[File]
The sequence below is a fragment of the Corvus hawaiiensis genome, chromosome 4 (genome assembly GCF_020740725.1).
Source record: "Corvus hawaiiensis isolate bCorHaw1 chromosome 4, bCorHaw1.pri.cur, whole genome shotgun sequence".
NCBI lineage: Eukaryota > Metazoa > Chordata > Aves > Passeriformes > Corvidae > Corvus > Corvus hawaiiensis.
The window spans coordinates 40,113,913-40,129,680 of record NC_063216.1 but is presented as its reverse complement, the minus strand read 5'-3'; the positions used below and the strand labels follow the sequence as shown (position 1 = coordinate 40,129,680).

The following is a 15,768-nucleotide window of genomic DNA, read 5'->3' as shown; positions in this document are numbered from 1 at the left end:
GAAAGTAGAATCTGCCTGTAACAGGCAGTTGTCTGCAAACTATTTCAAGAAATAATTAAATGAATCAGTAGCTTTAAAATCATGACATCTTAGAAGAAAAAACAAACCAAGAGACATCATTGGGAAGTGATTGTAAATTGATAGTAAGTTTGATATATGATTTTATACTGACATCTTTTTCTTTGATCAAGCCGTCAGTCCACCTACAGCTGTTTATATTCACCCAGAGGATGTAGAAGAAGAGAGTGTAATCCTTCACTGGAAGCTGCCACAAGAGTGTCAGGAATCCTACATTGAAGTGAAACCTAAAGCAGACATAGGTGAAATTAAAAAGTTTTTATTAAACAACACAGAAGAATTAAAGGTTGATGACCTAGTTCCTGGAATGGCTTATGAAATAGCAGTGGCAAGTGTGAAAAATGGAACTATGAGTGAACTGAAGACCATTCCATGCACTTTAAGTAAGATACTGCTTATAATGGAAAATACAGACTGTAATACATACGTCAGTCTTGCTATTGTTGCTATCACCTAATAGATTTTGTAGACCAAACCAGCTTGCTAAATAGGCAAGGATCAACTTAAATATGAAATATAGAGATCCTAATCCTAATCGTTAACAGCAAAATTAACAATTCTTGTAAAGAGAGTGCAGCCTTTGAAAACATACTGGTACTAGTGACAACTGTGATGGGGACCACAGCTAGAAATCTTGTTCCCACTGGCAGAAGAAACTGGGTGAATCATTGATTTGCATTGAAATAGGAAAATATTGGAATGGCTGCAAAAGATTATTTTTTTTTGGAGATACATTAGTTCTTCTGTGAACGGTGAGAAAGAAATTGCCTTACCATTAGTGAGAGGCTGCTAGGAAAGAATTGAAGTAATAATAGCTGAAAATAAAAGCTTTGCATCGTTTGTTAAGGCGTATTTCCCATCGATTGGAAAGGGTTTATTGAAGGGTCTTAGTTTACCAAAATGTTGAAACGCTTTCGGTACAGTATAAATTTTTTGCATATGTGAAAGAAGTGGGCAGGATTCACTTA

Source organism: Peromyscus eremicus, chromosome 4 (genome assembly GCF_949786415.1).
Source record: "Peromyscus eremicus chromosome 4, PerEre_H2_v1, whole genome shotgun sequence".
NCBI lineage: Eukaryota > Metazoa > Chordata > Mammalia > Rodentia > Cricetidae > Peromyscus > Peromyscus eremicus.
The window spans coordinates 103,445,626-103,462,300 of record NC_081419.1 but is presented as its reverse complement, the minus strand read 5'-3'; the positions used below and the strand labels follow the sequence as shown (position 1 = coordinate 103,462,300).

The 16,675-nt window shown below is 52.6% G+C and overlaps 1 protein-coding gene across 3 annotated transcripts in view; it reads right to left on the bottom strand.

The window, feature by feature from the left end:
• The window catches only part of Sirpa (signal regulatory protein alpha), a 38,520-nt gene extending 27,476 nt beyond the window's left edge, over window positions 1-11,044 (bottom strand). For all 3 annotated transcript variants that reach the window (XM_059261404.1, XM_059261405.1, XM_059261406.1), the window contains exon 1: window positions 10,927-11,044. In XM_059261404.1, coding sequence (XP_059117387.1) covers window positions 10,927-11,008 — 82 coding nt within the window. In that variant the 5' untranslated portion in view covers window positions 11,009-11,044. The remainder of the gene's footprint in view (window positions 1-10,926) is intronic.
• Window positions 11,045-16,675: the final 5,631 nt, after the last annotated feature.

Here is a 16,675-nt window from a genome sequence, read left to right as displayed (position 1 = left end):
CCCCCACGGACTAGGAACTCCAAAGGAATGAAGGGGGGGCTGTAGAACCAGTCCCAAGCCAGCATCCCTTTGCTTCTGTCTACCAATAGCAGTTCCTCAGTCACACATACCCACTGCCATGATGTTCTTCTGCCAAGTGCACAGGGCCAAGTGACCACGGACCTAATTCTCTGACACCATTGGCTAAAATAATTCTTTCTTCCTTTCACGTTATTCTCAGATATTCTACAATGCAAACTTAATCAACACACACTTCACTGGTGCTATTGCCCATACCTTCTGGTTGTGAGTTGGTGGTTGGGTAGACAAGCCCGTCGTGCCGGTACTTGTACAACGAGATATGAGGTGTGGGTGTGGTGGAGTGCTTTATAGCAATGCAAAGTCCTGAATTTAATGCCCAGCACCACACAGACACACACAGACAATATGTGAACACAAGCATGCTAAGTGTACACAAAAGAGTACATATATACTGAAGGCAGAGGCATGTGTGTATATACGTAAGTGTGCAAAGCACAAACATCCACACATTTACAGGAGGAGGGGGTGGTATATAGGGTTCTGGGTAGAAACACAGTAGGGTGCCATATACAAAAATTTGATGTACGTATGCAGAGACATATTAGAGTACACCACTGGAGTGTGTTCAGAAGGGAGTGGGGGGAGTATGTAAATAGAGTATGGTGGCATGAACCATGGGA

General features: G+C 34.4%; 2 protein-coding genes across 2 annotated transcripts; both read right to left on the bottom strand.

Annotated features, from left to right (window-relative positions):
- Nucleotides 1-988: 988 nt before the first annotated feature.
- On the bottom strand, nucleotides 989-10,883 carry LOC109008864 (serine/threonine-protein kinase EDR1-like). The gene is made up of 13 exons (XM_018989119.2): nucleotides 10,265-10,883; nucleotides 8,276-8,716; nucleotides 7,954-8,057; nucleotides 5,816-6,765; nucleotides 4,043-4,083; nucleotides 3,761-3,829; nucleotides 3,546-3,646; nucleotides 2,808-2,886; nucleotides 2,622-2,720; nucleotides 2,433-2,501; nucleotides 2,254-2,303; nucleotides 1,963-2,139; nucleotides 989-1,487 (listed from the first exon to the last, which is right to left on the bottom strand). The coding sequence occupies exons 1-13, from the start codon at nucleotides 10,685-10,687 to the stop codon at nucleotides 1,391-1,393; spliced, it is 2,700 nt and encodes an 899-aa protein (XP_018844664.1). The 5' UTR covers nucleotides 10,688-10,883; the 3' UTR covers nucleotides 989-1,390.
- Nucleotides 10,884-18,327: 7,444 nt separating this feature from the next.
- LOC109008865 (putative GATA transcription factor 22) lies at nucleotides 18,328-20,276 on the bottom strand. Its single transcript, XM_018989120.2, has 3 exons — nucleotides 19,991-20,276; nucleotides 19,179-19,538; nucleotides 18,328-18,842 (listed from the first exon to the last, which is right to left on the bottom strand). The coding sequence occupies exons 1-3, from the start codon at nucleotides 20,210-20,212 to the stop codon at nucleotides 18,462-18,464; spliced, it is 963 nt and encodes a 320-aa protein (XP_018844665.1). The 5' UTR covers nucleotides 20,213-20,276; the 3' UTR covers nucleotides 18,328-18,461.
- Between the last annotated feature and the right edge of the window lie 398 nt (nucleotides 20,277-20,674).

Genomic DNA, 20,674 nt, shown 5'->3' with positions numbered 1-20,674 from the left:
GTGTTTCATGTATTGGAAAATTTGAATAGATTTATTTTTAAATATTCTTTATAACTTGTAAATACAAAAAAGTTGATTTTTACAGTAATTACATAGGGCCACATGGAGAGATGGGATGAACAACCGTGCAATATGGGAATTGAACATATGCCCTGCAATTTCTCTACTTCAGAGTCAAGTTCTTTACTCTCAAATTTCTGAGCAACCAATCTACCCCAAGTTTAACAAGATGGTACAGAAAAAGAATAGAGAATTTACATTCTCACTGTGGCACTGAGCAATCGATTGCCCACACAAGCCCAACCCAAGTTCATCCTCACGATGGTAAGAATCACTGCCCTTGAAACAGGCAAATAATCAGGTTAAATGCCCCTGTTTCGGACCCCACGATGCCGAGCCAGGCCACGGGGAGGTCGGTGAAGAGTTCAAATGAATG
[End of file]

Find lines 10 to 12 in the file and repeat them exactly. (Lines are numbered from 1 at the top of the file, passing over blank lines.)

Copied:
The window spans coordinates 103,445,626-103,462,300 of record NC_081419.1 but is presented as its reverse complement, the minus strand read 5'-3'; the positions used below and the strand labels follow the sequence as shown (position 1 = coordinate 103,462,300).

The 16,675-nt window shown below is 52.6% G+C and overlaps 1 protein-coding gene across 3 annotated transcripts in view; it reads right to left on the bottom strand.

The window, feature by feature from the left end: